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East of the Hamptons sits a solar-powered, holiday home that celebrates indoor-outdoor living. Wrapped in exposed concrete and fire-resistant charred timber, the home — dubbed the Montauk House — is the work of Desai Chia Architects , a New York City-based design practice that created the two-story home (with a basement level) for a family with two children. The roof of the house also conceals a large photovoltaic array that harnesses enough energy to power the entire residence, while passive design principles were applied to reduce the overall energy footprint. Located on the tip of Long Island , the two-story Montauk House spans 4,600 square feet on a corner lot edged in with mature landscaping for privacy and shade. The architects located the main living areas and master suite on the upper level, which includes the combined living room, dining area and kitchen, two studies for the parents, a powder room and a master bedroom suite. The two children’s bedrooms and an additional guest bedroom are located on the ground floor along with a shared bathroom and the one-car garage. Walls of operable glass pull the outdoors in, while the open-plan layout facilitates clear sight lines across large sections of the dwelling. Indoor-outdoor living is emphasized with the addition of three outdoor terraces, each protected by deep overhangs to allow for relaxing and dining in the summertime. A ‘garden’ terrace links the ground-floor family room to the outdoors, and a ‘reading’ terrace spills out from the upstairs office spaces. The ‘breezeway’ terrace — the largest of the three — is a south-facing space that runs the length of the home and connects to the open-plan living, dining and kitchen area. Related: Stunning Lake Michigan home is built from dying ash reclaimed onsite In addition to rooftop solar panels, the home embraces green design with the use of low-maintenance materials. The rainscreen of wood was treated with the traditional Japanese process of shou sugi ban to develop resistance against rot, pests and fire. Ample glazing also illuminates the interior with natural light, while the cantilevered roof deflects unwanted solar heat gain. Natural ventilation has also been optimized. + Desai Chia Architects Via ArchDaily Photography by Paul Warchol via Desai Chia Architects

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This holiday home in Montauk produces all of its own electricity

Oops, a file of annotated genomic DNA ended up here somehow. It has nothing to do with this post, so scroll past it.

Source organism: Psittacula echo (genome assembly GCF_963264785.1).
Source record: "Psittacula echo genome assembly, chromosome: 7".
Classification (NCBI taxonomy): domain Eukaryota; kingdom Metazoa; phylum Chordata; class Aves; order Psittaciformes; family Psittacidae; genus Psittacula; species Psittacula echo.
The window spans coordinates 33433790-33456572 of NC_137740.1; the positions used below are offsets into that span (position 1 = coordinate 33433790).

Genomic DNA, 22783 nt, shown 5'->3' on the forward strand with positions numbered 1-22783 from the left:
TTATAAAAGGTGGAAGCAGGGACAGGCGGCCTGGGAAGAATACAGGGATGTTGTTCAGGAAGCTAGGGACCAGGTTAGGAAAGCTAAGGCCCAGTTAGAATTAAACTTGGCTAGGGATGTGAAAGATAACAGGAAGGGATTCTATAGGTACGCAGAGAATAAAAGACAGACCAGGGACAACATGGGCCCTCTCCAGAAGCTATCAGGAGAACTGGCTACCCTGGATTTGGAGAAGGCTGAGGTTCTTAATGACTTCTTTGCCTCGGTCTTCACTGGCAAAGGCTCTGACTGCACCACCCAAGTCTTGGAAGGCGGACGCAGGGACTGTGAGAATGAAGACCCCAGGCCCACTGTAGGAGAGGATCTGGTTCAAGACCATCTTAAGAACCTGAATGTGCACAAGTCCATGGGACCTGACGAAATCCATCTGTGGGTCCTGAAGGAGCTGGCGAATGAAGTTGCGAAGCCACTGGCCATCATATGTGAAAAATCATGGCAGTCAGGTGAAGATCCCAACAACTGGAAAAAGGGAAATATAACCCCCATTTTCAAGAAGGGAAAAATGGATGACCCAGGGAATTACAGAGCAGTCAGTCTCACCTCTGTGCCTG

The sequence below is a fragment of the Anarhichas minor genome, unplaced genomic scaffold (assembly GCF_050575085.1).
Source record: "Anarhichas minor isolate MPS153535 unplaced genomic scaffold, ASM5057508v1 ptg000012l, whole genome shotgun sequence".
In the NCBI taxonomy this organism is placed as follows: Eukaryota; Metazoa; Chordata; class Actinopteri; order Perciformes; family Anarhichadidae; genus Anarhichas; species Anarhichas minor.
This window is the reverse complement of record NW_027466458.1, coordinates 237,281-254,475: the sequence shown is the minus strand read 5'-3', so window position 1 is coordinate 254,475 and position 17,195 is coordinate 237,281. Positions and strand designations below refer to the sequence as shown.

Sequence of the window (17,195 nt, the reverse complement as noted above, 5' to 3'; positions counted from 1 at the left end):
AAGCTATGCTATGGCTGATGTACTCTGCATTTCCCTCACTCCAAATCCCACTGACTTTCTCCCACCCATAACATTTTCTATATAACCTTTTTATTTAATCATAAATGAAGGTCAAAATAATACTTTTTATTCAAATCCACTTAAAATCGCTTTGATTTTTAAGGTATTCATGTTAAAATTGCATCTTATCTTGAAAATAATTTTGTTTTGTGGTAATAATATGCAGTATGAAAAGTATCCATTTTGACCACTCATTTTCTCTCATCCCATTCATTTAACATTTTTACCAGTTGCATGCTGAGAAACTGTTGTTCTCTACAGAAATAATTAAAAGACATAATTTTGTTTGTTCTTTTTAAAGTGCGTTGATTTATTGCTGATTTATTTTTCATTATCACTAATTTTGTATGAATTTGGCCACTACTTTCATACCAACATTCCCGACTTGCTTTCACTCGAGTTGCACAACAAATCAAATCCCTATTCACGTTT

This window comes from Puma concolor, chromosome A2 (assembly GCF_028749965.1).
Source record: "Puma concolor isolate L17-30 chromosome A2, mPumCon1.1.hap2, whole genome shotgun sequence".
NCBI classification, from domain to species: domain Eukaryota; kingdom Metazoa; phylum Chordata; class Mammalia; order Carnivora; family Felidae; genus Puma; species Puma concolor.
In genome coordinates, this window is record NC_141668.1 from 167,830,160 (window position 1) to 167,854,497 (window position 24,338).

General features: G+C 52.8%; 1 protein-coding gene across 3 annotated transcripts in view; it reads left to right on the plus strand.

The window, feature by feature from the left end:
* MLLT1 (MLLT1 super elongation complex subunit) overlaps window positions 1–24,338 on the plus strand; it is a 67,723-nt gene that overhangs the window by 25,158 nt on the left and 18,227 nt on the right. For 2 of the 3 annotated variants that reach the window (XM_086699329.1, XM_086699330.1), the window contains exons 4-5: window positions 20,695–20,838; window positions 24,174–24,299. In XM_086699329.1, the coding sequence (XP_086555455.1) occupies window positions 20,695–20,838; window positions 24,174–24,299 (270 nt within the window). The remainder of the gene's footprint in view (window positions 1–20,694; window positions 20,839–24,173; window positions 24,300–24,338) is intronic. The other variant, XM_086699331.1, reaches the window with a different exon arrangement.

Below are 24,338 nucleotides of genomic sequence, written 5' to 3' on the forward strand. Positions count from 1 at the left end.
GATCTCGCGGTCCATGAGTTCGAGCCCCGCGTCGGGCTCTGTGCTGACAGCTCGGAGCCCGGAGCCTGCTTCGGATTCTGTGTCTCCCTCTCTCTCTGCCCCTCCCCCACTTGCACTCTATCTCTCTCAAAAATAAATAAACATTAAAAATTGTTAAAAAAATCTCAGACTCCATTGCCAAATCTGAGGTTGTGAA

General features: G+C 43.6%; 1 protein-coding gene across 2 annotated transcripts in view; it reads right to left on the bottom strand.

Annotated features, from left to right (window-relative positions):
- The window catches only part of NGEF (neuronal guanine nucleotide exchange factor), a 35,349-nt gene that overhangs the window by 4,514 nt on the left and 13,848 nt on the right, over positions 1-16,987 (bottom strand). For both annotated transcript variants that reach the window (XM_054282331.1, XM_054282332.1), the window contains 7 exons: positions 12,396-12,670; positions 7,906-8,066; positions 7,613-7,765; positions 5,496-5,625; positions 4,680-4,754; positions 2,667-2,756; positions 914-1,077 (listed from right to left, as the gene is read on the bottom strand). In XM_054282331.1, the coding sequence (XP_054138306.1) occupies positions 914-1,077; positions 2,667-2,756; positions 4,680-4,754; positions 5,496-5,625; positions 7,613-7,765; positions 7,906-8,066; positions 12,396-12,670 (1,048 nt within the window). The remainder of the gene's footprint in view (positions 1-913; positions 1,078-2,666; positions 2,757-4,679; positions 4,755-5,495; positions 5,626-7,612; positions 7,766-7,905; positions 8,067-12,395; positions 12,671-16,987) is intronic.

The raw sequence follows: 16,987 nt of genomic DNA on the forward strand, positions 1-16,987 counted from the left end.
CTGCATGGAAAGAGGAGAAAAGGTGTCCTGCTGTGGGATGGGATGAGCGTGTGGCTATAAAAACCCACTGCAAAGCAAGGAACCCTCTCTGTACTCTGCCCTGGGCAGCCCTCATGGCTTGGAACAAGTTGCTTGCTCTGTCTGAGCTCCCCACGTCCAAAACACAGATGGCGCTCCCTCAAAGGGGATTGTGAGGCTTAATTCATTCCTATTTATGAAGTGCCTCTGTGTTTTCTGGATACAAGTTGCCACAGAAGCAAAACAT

Mecanoo unveils winning designs for a solar-powered velodrome in Luxembourg

October 4, 2018 by  
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Dutch architecture firm Mecanoo and Luxembourg-based design practice Metaform Architects have placed first in an international design competition for the Mondorf-les-Bains Velodrome and Sports Complex in southeastern Luxembourg. The winning design was created to look like a natural extension of the landscape thanks to its engineered timber structure and sprawling, sloped green roof onto which a rounded velodrome is placed. Sustainable and passive solar principles also guided the design of the 24,500-square-meter complex, which optimizes natural light and is powered with solar energy. The Mondorf-les-Bains Velodrome and Sports Complex will be built among the rolling hills in the countryside of Luxembourg in a region known for its thermal baths. The 65 million-euro project will serve as a major sporting hub for the community and comprise a velodrome, aquatics center with indoor and outdoor facilities, two cafes, a multisports hall, a climbing wall and offices for the Luxembourgish Cycling Federation (FSCL). The pools and sports hall are designed to be embedded into the sloped landscape and topped with a green roof to visually reduce the size of the development and simultaneously draw attention to the elevated velodrome that will serve as a landmark structure visible from the neighboring highway. “The Velodrome, Multi-Sports and Swimming Pool Complex project is inspired by its surroundings, a subtly undulating topography,” the architects explained. “The main challenge was to integrate all three functions under one roof while paying respect to the context and at the same time to create the architectural landmark for the city of Mondorf-les-Bains.” Related: Mecanoo designs gorgeous green-roofed train station for Kaohsiung In addition to the massive green roof , wood and concrete finishes will be applied to further tie the building to the landscape. Strategically placed skylights and glazing will let in ample natural light while framing outdoor views. The dates for construction and completion have yet to be announced. + Mecanoo + Metaform Architects Images via Mecanoo

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Mecanoo unveils winning designs for a solar-powered velodrome in Luxembourg

This Swiss straw-bale house is completely self-sufficient

July 6, 2018 by